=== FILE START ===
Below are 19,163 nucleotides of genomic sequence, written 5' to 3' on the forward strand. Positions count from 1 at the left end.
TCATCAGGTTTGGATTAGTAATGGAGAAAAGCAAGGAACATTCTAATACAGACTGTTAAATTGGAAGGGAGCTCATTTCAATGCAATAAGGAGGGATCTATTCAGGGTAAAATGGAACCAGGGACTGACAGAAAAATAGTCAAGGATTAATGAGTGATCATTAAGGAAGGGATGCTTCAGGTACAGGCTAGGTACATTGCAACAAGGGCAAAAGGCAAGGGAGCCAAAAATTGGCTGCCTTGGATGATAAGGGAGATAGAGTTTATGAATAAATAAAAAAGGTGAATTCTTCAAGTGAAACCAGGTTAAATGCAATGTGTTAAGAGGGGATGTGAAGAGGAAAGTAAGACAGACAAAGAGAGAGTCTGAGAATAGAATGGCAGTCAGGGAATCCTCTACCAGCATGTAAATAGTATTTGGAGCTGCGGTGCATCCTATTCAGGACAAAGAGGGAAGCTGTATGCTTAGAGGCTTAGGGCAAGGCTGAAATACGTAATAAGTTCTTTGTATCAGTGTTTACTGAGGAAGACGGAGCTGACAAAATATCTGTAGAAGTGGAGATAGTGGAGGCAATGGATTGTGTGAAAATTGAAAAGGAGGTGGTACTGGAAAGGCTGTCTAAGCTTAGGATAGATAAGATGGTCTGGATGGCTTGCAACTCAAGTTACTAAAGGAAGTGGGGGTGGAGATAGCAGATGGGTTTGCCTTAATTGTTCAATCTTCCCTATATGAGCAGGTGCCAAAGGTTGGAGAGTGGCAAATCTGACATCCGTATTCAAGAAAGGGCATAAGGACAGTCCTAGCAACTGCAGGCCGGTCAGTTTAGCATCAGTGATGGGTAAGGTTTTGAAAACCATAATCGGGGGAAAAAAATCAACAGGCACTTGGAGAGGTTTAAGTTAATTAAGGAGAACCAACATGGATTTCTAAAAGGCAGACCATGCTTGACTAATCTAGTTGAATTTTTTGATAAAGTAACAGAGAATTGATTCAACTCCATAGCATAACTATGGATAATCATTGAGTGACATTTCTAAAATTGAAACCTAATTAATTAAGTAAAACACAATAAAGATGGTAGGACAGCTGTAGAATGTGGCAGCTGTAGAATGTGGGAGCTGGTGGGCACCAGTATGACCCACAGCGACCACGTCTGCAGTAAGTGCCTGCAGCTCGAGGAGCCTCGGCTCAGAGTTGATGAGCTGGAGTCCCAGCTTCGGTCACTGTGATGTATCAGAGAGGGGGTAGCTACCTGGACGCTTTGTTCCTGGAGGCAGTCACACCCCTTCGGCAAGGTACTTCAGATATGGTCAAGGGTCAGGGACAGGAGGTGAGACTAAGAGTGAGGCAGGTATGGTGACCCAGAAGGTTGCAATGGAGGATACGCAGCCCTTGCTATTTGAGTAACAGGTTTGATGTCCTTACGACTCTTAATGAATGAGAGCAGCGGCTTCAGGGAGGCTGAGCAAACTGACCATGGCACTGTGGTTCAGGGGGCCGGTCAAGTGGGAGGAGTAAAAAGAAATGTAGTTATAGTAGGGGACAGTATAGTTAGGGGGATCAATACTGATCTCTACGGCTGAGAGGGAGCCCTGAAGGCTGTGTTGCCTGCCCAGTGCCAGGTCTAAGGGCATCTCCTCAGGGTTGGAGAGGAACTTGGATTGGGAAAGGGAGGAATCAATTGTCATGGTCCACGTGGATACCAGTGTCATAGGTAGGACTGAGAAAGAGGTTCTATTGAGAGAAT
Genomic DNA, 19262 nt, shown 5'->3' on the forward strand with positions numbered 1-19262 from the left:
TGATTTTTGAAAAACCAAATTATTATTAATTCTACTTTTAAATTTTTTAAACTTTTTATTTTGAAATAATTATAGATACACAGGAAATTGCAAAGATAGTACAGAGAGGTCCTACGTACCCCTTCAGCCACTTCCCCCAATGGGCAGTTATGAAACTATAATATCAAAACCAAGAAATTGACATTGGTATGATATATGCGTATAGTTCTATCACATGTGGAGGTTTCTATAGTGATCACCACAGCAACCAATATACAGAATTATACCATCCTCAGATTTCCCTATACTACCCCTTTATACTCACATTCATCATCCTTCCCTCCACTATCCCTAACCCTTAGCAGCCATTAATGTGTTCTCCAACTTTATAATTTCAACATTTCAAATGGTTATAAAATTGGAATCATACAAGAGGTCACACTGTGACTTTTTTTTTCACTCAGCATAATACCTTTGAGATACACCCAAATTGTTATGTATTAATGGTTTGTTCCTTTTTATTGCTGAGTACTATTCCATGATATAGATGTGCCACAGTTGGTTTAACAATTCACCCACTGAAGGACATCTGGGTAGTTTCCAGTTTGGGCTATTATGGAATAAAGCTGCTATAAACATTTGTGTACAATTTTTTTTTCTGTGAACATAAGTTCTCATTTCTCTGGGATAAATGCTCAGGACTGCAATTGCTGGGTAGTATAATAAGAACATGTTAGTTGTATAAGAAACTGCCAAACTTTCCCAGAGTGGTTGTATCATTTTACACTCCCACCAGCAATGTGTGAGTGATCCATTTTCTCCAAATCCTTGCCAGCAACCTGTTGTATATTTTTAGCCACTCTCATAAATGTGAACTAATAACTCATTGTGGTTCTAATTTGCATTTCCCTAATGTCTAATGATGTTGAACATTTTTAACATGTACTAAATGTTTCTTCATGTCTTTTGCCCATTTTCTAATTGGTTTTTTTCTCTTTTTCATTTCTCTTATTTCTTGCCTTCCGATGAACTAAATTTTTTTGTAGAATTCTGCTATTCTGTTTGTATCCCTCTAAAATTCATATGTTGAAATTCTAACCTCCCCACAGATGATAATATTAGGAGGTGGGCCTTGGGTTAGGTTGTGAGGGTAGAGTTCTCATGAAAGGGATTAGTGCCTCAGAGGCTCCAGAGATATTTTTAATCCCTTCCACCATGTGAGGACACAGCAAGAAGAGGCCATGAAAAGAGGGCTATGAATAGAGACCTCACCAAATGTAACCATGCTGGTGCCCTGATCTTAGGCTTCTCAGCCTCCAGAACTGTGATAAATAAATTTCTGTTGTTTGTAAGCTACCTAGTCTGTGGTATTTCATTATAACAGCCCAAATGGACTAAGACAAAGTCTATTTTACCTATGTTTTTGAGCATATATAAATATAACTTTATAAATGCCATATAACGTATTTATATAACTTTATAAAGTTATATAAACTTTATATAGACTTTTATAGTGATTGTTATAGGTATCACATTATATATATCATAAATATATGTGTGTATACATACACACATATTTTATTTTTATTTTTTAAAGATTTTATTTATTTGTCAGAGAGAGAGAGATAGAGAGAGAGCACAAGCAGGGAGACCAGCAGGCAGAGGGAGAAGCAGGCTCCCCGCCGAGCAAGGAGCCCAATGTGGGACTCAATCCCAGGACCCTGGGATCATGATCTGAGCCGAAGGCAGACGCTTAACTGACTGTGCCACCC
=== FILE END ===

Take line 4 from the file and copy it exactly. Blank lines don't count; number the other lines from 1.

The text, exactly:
TGATTTTTGAAAAACCAAATTATTATTAATTCTACTTTTAAATTTTTTAAACTTTTTATTTTGAAATAATTATAGATACACAGGAAATTGCAAAGATAGTACAGAGAGGTCCTACGTACCCCTTCAGCCACTTCCCCCAATGGGCAGTTATGAAACTATAATATCAAAACCAAGAAATTGACATTGGTATGATATATGCGTATAGTTCTATCACATGTGGAGGTTTCTATAGTGATCACCACAGCAACCAATATACAGAATTATACCATCCTCAGATTTCCCTATACTACCCCTTTATACTCACATTCATCATCCTTCCCTCCACTATCCCTAACCCTTAGCAGCCATTAATGTGTTCTCCAACTTTATAATTTCAACATTTCAAATGGTTATAAAATTGGAATCATACAAGAGGTCACACTGTGACTTTTTTTTTCACTCAGCATAATACCTTTGAGATACACCCAAATTGTTATGTATTAATGGTTTGTTCCTTTTTATTGCTGAGTACTATTCCATGATATAGATGTGCCACAGTTGGTTTAACAATTCACCCACTGAAGGACATCTGGGTAGTTTCCAGTTTGGGCTATTATGGAATAAAGCTGCTATAAACATTTGTGTACAATTTTTTTTTCTGTGAACATAAGTTCTCATTTCTCTGGGATAAATGCTCAGGACTGCAATTGCTGGGTAGTATAATAAGAACATGTTAGTTGTATAAGAAACTGCCAAACTTTCCCAGAGTGGTTGTATCATTTTACACTCCCACCAGCAATGTGTGAGTGATCCATTTTCTCCAAATCCTTGCCAGCAACCTGTTGTATATTTTTAGCCACTCTCATAAATGTGAACTAATAACTCATTGTGGTTCTAATTTGCATTTCCCTAATGTCTAATGATGTTGAACATTTTTAACATGTACTAAATGTTTCTTCATGTCTTTTGCCCATTTTCTAATTGGTTTTTTTCTCTTTTTCATTTCTCTTATTTCTTGCCTTCCGATGAACTAAATTTTTTTGTAGAATTCTGCTATTCTGTTTGTATCCCTCTAAAATTCATATGTTGAAATTCTAACCTCCCCACAGATGATAATATTAGGAGGTGGGCCTTGGGTTAGGTTGTGAGGGTAGAGTTCTCATGAAAGGGATTAGTGCCTCAGAGGCTCCAGAGATATTTTTAATCCCTTCCACCATGTGAGGACACAGCAAGAAGAGGCCATGAAAAGAGGGCTATGAATAGAGACCTCACCAAATGTAACCATGCTGGTGCCCTGATCTTAGGCTTCTCAGCCTCCAGAACTGTGATAAATAAATTTCTGTTGTTTGTAAGCTACCTAGTCTGTGGTATTTCATTATAACAGCCCAAATGGACTAAGACAAAGTCTATTTTACCTATGTTTTTGAGCATATATAAATATAACTTTATAAATGCCATATAACGTATTTATATAACTTTATAAAGTTATATAAACTTTATATAGACTTTTATAGTGATTGTTATAGGTATCACATTATATATATCATAAATATATGTGTGTATACATACACACATATTTTATTTTTATTTTTTAAAGATTTTATTTATTTGTCAGAGAGAGAGAGATAGAGAGAGAGCACAAGCAGGGAGACCAGCAGGCAGAGGGAGAAGCAGGCTCCCCGCCGAGCAAGGAGCCCAATGTGGGACTCAATCCCAGGACCCTGGGATCATGATCTGAGCCGAAGGCAGACGCTTAACTGACTGTGCCACCC